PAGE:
Morven Museum and Garden will hold an opening reception for its latest original exhibition The Age of Sail: A New Jersey Collection this Thursday, November 14, from 5:30 to 7:30 p.m.
The exhibition showcases maritime artifacts and art assembled by New Jersey collector Richard W. Updike. Mr. Updike is co-curator of the show with Morven’s Elizabeth (Beth) G. Allan. He began collecting in the late 1960s and his collection was brought to Morven’s attention by prominent Princeton book collector and dealer Joe Felcone at the time of the Morven exhibition, Portrait of Place: Paintings, Drawings, and Prints of New Jersey, 1761-1898, From the Collection of Joseph J. Felcone.
While that show featured prints, paintings, drawings, and ephemera, The Age of Sail is somewhat of a departure from the museum’s usual focus on paintings, said Ms. Allan Monday, while working to put the final touches of the exhibition in place.
“In this collection there are many three dimensional objects to display including scrimshaw pieces; one that I particularly enjoy is a pie scrimper that a sailor made either for use on board ship or to take back to someone on shore,” said Ms. Allan.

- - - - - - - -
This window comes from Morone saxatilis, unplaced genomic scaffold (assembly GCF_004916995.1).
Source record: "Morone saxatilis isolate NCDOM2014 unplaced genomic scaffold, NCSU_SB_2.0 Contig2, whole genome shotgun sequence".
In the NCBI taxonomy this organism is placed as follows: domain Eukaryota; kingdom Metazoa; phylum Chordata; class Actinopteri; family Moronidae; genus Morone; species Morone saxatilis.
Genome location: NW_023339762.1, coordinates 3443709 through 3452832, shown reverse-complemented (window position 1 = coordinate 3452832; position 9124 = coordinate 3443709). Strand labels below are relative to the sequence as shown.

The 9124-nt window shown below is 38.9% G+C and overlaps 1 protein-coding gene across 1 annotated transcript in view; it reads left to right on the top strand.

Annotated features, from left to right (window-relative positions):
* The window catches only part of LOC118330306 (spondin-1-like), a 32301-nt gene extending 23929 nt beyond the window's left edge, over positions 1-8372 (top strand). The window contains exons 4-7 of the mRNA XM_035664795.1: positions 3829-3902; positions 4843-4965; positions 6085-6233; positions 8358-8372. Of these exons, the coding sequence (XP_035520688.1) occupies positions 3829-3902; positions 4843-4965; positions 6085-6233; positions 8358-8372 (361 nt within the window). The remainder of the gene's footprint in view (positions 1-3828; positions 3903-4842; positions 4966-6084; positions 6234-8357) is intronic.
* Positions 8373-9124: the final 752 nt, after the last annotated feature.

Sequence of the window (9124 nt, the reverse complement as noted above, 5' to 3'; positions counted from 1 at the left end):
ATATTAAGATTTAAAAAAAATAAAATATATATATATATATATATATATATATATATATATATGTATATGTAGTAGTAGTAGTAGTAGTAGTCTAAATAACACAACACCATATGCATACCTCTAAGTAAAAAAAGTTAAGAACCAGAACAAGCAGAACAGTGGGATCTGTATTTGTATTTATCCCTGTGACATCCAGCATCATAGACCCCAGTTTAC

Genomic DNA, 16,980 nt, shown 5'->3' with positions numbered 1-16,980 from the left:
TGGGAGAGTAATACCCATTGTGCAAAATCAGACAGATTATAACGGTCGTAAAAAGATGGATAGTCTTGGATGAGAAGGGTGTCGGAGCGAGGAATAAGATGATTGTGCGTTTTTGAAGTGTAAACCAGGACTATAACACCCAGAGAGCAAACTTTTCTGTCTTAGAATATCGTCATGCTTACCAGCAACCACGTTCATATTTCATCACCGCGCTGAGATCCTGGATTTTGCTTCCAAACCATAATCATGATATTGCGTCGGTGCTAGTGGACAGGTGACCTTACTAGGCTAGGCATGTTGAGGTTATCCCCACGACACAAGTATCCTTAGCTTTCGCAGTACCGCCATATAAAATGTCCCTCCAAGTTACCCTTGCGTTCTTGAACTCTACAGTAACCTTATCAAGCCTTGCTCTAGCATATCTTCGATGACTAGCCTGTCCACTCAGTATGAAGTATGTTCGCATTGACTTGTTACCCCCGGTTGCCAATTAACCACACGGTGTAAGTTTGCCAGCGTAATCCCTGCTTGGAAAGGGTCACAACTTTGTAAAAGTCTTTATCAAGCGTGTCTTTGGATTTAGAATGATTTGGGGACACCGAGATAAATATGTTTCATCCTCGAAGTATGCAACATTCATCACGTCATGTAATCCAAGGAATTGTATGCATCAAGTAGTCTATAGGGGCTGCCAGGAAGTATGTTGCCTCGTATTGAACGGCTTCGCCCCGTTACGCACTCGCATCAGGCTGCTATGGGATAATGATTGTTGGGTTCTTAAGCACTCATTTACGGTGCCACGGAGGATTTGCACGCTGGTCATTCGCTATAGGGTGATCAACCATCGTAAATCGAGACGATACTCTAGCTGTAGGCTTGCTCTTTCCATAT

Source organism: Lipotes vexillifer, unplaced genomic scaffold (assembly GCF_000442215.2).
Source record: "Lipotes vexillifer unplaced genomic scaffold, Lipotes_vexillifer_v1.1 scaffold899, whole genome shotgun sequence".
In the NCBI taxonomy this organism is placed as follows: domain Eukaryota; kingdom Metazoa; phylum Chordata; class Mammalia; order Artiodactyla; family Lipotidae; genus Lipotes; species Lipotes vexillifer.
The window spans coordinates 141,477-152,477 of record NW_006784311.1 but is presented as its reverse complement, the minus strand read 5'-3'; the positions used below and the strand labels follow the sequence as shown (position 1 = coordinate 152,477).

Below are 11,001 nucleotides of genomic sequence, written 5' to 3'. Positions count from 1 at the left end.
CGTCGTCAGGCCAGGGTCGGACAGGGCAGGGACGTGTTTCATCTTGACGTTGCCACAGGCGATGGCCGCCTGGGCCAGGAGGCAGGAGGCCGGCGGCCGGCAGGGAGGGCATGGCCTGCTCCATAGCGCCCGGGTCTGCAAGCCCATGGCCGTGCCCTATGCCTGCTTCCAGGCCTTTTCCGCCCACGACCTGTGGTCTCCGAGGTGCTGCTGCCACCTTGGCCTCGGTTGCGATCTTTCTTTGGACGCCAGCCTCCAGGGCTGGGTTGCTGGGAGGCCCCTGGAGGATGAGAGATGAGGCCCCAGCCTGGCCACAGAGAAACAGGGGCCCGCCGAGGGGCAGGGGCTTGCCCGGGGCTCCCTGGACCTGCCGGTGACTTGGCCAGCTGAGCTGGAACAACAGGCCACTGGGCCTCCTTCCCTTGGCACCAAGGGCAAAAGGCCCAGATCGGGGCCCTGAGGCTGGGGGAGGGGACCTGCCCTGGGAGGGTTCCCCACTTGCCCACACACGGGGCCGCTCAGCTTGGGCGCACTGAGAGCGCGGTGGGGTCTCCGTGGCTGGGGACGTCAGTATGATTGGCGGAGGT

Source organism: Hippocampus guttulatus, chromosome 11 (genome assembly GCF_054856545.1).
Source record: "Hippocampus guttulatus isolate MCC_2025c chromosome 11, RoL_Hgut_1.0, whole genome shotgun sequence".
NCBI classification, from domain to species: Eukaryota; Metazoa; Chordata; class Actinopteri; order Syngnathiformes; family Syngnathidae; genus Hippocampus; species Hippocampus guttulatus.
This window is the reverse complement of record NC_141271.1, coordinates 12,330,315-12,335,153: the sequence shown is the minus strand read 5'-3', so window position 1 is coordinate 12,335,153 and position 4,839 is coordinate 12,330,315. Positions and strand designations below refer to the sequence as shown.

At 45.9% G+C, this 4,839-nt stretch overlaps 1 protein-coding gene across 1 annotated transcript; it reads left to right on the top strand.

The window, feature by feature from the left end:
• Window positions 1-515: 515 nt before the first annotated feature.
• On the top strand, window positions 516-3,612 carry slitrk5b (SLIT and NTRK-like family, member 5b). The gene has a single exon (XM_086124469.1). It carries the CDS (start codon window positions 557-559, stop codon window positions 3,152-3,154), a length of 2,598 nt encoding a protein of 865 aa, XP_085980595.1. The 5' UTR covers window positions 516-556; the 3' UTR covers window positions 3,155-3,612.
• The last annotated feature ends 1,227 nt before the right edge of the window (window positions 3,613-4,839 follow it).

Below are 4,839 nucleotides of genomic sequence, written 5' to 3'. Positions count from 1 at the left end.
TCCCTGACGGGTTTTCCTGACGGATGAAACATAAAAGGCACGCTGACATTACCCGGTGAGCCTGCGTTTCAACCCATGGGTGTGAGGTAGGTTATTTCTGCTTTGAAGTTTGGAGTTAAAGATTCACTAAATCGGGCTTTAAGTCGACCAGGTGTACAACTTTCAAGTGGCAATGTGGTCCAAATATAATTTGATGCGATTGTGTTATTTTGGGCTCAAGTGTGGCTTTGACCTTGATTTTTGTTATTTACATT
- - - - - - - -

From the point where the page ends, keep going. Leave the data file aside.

While The Age of Sail does have paintings and engravings by several artists, including views of New Jersey maritime history by George Essig (1838-1926), Frederick Schiller Cozzens (1846-1928), and Gerard Rutgers Hardenberg (1855-1915), there are also over 100 objects from the history of American shipbuilding, sail-making, naval warfare, shipwrecks, and rescue. Many items, such as sea chests and scrimshaw, reveal the daily life of American sailors on board ship.
The exhibition is the first time Mr. Updike’s collection, which Ms. Allan calls “unmatched,” is being presented to the public.
The Age of Sail: A New Jersey Collection opens November 15 at Morven Museum and Garden at 55 Stockton Street. Admission is $5 and $6. The opening reception is free. Hours are Wednesdays through Fridays, 11 a.m. to 3 p.m.; Saturdays and Sundays, noon to 4 p.m. For more information, call (609) 924-8144 or visit: www.morven.org.